CNS Budget – Oct. 19, 2018

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Oct. 19, 2018 – Week 7
To: CNS Editors
From: Dave Poulson and Sheila Schimpf

For technical problems, contact CNS technical manager Tony Cepak at (517) 803-6841;

For other matters, contact Dave Poulson at (517) 432-5417 or (517) 899-1640

Correspondents, their contact information and the CNS publications each especially serves are listed here:



DRIVINGHIGH – Michigan law enforcement officials are worried about how they will enforce driving while high laws if the recreational marijuana ballot proposal is approved this November. They say there is no good roadside test like a breathalyzer for alcohol. We talk to the Cheboygan County undersheriff and the executive director of the Michigan Association of Chiefs of Police. By Lance Cohen. FOR CHEBOYGAN, LANSING CITY PULSE AND ALL POINTS.

PRIVATEPOLICE – Michigan companies, malls, neighborhoods and other groups could create their own private police forces under legislation that public police agencies say will be less accountable and well-trained. Supporters say they are a way of increasing the visibility of law officers. By Jeremy Wahr. FOR GRAND RAPIDS BUSINESS, LANSING CITY PULSE AND ALL POINTS

SCHOOLSAFETY – Michigan officials are about to dole out $25 million in grants to make schools more secure from attacks by active shooters. But the 400 schools that applied for the money would need $70 million to meet their needs. We talk to Grand Haven Sen. Dave Hildenbrand who had sponsored legislation for more money.  By Nick Kipper. FOR GRAND RAPIDS AND ALL POINTS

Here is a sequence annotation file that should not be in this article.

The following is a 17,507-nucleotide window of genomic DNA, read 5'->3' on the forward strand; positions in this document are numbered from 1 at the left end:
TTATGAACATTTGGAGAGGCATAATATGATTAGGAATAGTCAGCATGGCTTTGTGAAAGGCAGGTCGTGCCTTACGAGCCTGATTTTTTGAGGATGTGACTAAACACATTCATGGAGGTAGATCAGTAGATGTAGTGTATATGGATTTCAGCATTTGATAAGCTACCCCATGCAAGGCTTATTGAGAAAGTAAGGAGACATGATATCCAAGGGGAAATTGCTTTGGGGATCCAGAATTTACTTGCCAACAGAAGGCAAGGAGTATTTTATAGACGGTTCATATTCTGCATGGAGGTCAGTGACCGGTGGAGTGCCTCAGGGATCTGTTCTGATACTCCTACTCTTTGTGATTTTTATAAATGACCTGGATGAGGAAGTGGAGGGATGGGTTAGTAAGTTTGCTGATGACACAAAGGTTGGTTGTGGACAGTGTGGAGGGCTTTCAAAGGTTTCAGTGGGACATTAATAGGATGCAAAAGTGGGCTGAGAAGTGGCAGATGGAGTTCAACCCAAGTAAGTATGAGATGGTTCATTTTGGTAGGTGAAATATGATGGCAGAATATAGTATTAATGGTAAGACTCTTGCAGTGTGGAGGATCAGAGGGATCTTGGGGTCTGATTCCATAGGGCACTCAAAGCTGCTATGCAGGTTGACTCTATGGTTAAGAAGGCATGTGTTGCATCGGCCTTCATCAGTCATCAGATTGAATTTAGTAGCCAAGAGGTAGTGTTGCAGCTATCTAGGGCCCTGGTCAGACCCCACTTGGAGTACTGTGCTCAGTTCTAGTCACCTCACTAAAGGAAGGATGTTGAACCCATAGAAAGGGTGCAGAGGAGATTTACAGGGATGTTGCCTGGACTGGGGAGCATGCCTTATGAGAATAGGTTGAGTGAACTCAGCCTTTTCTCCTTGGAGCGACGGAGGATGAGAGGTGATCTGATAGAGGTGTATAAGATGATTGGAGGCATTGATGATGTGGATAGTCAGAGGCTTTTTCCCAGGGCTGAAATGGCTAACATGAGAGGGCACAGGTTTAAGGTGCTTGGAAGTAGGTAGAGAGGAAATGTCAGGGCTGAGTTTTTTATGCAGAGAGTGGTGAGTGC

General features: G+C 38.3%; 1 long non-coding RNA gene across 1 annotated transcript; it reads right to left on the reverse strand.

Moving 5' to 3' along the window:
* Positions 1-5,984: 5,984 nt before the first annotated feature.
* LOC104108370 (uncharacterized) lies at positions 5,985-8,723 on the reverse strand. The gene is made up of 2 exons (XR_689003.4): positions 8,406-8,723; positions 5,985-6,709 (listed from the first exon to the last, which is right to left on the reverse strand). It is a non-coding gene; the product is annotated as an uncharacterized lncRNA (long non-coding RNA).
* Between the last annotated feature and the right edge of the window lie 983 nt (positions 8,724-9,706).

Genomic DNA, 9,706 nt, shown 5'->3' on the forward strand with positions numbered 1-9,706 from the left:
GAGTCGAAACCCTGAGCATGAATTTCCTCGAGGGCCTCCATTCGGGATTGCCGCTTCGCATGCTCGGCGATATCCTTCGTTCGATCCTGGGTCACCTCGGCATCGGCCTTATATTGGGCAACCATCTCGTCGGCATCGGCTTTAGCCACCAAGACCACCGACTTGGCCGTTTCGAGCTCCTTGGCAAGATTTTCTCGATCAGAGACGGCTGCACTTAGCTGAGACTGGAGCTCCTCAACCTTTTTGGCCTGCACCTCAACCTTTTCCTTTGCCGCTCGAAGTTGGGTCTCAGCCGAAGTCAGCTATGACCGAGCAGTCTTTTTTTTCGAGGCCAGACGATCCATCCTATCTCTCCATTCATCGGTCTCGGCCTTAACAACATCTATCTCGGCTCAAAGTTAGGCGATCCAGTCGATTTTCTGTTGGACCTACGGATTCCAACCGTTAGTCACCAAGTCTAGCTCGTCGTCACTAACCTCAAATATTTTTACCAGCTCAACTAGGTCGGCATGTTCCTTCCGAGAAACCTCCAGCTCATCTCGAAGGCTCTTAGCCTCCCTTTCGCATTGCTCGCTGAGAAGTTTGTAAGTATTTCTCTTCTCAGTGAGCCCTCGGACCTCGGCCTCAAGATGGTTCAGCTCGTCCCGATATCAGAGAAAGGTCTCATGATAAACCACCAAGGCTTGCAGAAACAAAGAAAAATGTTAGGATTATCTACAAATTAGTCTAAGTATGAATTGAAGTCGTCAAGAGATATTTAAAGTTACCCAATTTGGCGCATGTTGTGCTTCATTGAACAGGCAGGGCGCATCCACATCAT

YOOPERLITE: An Upper Peninsula casino worker is turning the discovery of a glowing rock into a career. Michigan native Erik Rintamaki is leading yooperlite tours, selling rocks and licensing merchandise. By Whitney McDonald. FOR MARQUETTE, SAULT STE. MARIE, ST. IGNACE, BAY MILLS AND ALL POINTS.

w/YOOPERROCK:Yooperlite glowing under a blacklight. Credit: Erik Rintamaki

w/YOOPERGUIDE: Erik Rintamaki hosting a yooperlite night pick tour in September. Credit: Shirley Klemmer

GREATLAKESTHREAT: Great Lakes residents are more concerned about invasive species than climate change, but researchers say that the two are closely linked. A recent poll of 4,000 regional residents found that they ranked invasive species only below pollution in a list of concerns about the Great Lakes water quality and surrounding environment. Only 3 percent listed climate change as a top worry. By Anntaninna Biondo. FOR ALL POINTS

W/THREATCHART: What is the greatest threat the Great Lakes face?

RESTOCKINGWOLVESCOMMENTARY: The controversial National Park Service decision to restock wolves on Isle Royale to help control the moose population raises scientific and ethical questions about human intervention and which species to save. Commentary. By Mark Neuzil & Eric Freedman. FOR MARQUETTE, BAY MILLS, SAULT STE. MARIE, CHEBOYGAN AND ALL POINTS.

w/RESTOCKINGWOLVESCOMMENTARYCHART: Populations of wolves (blue) and moose (yellow) have fluctuated between peaks and crashes in recent decades. Credit: National Park Service.

w/RESTOCKINGWOLVESCOMMENTARYPHOTO: Releasing a female wolf on Isle Royale on Oct. 2. Credit: Jim Peaco, National Park Service.



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